By Brenda Goh
SHANGHAI (Reuters) - Chinese authorities have ordered Beijing-based cryptocurrency exchanges to cease trading and immediately notify users of their closure, signaling a widening crackdown by authorities on the industry to contain financial risks.
Exchanges were also told to stop allowing new user registrations as of Friday, according to a government notice signed by the Beijing city group in charge of overseeing internet finance risks that was circulated online and verified by a government source to Reuters.
Platforms should also tell the government by Wednesday Sept. 20 how they will allow users to make withdrawals in a risk-free manner and handle funds to ensure that investors' interests are protected, according to the notice that was also reported by state newspaper Securities Times.
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"All trading exchanges must by midnight of Sept. 15 publish a notice to make clear when they will stop all cryptocurrency trading and announce a stop to new user registrations," the government notice said.
China is cracking down on the cryptocurrency business to try to limit risks as consumers pile into a highly speculative market that has grown rapidly this year. Reuters and other media reported earlier this week that it planned to shut down the exchanges.
Shanghai-based BTCChina, a major Chinese bitcoin exchange, said on Thursday it would stop all trading from Sept. 30, citing tightening regulation, while smaller Chinese bitcoin exchanges ViaBTC, YoBTC and Yunbi on Friday also announced similar closures.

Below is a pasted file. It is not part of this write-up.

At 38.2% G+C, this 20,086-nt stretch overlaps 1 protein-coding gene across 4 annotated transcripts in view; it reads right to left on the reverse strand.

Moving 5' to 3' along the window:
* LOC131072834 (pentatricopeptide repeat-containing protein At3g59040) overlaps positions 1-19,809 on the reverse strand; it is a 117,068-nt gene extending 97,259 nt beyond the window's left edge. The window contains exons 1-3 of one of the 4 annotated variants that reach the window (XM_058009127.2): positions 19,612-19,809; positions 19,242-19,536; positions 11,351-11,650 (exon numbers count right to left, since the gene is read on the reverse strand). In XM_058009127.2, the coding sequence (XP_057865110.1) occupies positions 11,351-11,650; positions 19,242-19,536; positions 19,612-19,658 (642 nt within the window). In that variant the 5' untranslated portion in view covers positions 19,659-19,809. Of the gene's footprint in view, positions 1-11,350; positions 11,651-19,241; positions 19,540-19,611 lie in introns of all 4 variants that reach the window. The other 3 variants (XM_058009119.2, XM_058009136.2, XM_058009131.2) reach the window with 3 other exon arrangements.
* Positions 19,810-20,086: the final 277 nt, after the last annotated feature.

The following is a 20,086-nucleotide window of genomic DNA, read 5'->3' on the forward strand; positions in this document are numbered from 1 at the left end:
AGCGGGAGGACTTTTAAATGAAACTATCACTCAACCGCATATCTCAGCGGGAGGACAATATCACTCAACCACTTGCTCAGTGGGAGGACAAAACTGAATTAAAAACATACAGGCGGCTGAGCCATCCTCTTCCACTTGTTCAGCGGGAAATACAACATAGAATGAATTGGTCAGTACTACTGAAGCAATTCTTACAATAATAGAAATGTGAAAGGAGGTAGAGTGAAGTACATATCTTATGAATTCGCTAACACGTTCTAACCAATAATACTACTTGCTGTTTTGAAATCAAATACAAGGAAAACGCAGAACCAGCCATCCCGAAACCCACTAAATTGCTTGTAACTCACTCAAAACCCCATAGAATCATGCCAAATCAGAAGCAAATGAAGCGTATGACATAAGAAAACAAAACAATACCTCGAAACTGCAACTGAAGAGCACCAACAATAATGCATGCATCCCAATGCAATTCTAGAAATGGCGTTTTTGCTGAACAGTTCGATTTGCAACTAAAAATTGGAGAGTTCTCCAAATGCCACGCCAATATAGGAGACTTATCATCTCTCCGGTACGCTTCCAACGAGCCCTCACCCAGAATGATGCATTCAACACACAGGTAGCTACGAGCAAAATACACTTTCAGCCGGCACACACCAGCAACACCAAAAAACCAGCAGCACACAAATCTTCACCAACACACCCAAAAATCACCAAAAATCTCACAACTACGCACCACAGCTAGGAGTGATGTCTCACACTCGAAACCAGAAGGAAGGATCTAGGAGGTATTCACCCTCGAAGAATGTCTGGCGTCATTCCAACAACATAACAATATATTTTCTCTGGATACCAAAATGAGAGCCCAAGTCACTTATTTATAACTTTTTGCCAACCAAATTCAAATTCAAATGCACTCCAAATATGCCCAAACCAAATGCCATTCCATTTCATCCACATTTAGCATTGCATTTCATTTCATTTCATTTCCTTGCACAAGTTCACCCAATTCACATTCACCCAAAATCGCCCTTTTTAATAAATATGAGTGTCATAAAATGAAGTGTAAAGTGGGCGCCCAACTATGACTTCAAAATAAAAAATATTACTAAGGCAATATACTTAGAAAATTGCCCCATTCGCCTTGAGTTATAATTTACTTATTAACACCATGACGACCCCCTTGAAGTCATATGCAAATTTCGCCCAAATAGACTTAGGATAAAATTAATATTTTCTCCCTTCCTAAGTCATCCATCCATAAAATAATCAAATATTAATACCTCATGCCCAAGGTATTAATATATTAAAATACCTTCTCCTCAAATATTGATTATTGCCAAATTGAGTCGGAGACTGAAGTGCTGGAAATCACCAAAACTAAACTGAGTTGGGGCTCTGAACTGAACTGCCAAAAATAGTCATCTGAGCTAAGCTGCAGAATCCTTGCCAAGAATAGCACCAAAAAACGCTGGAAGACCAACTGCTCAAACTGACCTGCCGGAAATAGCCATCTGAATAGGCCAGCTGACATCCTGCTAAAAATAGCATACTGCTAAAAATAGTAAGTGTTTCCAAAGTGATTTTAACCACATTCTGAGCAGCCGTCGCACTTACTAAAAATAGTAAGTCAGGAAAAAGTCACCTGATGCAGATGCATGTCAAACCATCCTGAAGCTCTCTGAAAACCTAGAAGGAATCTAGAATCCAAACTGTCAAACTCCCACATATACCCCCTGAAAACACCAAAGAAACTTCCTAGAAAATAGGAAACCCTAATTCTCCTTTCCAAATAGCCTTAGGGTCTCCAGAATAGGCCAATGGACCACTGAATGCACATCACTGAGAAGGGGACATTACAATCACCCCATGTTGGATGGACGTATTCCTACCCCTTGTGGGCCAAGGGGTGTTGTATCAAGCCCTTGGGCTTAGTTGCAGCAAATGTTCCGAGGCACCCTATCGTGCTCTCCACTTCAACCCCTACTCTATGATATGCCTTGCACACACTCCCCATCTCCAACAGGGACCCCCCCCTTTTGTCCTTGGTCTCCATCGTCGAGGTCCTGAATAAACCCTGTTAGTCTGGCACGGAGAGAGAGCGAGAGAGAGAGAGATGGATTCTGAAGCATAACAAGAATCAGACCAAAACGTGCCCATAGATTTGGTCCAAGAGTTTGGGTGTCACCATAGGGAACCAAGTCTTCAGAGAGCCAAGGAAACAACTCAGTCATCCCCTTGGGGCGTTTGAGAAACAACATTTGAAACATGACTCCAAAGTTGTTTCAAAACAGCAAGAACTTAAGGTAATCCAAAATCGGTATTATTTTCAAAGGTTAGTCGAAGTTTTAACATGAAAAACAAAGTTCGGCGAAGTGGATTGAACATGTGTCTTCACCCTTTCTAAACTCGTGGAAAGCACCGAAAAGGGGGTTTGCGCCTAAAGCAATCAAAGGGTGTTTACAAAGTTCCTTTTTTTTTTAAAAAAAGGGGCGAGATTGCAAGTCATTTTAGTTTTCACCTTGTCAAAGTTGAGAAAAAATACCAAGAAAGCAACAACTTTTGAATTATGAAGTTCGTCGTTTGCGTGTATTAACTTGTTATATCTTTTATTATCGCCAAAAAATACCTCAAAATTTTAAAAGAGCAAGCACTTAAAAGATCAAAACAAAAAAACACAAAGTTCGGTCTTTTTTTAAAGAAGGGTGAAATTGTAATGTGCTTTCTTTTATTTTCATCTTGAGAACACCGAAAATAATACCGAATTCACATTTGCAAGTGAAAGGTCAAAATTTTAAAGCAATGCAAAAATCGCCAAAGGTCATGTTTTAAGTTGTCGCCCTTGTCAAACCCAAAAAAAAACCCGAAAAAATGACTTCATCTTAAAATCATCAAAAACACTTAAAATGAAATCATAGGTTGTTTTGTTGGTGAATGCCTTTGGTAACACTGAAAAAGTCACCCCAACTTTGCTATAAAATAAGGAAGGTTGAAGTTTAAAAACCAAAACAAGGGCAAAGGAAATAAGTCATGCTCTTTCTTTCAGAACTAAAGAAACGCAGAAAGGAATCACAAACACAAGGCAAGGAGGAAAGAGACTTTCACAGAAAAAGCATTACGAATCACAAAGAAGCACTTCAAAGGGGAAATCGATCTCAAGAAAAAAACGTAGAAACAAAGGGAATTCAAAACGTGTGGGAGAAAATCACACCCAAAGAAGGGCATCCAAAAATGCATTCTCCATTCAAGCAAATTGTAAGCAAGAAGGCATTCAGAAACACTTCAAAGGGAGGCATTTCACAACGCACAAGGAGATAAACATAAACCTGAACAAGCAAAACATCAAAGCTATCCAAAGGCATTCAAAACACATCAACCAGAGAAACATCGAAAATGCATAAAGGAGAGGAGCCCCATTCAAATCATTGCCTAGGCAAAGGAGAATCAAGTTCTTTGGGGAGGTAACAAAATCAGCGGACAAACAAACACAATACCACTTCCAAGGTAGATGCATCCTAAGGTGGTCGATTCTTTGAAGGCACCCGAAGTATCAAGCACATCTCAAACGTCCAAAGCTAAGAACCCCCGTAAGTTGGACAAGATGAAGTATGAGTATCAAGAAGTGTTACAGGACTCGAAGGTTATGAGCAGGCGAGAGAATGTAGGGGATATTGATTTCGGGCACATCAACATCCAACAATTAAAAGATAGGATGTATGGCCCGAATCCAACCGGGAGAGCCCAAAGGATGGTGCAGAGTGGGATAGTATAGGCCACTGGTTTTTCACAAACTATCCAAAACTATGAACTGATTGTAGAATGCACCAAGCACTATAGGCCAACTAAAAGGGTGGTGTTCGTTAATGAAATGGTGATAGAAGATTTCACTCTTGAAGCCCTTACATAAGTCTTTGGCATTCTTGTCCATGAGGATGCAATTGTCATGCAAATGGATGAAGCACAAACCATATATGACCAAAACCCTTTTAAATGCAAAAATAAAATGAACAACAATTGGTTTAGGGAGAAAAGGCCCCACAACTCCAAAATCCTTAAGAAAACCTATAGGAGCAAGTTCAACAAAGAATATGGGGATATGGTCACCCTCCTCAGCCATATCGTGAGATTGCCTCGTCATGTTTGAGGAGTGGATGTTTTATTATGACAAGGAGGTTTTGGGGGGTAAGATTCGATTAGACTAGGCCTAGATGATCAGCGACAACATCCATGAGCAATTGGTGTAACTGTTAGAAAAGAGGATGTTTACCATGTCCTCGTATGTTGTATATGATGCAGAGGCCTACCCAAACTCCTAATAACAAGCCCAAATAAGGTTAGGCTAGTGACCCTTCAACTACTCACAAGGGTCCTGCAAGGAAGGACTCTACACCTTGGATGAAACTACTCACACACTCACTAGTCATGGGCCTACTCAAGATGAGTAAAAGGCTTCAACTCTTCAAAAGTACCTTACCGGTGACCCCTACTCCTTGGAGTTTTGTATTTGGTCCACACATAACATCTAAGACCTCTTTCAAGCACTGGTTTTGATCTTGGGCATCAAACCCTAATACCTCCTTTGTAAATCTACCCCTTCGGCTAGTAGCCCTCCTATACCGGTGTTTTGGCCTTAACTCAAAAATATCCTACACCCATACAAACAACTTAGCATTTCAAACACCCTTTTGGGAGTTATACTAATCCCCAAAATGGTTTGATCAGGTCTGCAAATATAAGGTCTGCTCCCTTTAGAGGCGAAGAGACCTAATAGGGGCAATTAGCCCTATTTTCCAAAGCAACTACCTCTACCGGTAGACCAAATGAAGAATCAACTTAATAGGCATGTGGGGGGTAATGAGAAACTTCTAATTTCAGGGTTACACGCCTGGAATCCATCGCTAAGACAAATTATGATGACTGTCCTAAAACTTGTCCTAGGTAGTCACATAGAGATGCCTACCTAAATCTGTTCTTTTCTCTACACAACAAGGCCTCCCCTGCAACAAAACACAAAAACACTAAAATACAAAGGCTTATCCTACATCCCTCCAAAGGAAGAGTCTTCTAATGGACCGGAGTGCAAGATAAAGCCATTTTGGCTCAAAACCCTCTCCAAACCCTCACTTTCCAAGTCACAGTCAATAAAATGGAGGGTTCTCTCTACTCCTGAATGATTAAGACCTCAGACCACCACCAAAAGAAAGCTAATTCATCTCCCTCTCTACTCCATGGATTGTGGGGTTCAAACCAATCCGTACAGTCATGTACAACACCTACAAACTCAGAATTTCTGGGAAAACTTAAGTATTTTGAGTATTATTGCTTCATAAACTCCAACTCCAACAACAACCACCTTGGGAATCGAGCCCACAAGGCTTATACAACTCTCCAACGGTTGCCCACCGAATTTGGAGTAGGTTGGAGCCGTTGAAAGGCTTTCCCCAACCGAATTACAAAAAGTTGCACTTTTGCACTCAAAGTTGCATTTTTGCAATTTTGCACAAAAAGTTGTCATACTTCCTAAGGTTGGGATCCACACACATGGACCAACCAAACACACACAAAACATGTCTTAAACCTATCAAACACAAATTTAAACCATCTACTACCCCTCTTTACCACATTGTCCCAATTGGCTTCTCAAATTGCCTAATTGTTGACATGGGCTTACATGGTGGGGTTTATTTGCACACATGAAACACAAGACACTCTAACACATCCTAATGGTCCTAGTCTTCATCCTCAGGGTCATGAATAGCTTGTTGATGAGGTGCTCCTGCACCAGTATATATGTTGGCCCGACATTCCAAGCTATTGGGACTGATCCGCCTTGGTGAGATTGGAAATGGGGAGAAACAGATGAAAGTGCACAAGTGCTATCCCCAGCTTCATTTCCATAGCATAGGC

Beijing-based platforms OkCoin and Huobi, which are among China's biggest exchanges, did not immediately respond to a request for comment.
The bitcoin price was down 5 percent at $3,071 at 1036 GMT on U.S. exchange Bitstamp. The bitcoin price index on trade website Coindesk slid below $3,000 for the first time in six weeks.
Bitcoin fell by more than 10 percent on Wednesday after a warning by JPMorgan Chief Executive Jamie Dimon that it "is a fraud" and will eventually "blow up".
Earlier on Friday, a senior executive at China's state-backed internet finance body said that "stateless" digital tokens such as bitcoin posed risks as they could be used for illegal actions, and rules were needed to support the development of "legal" digital currencies.
Li Lihui, a senior official at the National Internet Finance Association of China and a former president of the Bank of China, also told a conference in Shanghai that global regulators should work together to supervise cryptocurrencies.
"Digital tokens like bitcoin, ethereum that are stateless, do not have sovereign endorsement, a qualified issuing body or a country's trust, are not legal currencies and should not be spoken of as digital currencies," he said.
"They can become a tool for illegal fund flows and investment deals."
He said there should be a distinction between digital currencies, which were being studied and developed by authorities such as the Chinese central bank, and digital tokens such as bitcoin. Digital currencies developed by authorities could be used for good, with the right regulation, he said.
The state-backed internet finance body was set up by the central bank and its members include banks, brokerages, funds and consumer finance companies.
On Wednesday, it urged members to abide by Chinese laws and not deal in cryptocurrencies.
Since January, Chinese bitcoin exchanges have rolled out a series of changes to comply with increased scrutiny by Beijing. Still, the industry was thrown into chaos on Sept. 4 when China issued a directive banning initial coin offerings (ICOs).
China's crackdown "is all about protecting market stability and protecting the interest of investors, so halting these kinds of initial coin offerings is a very necessary action," Li said.
Vlad Zamfir, a researcher at the Switzerland-based Ethereum Foundation told Reuters that it was no surprise China is moving against such currencies as Beijing has capital controls that are "in direct tension with the free ability to send any amount of money anywhere without any kind of delay".
(Reporting by Brenda Goh; Additional reporting by Bi Xiaowen in BEIJING, Shanghai Newsroom and Adam Jourdan; Editing by Richard Borsuk/Keith Weir)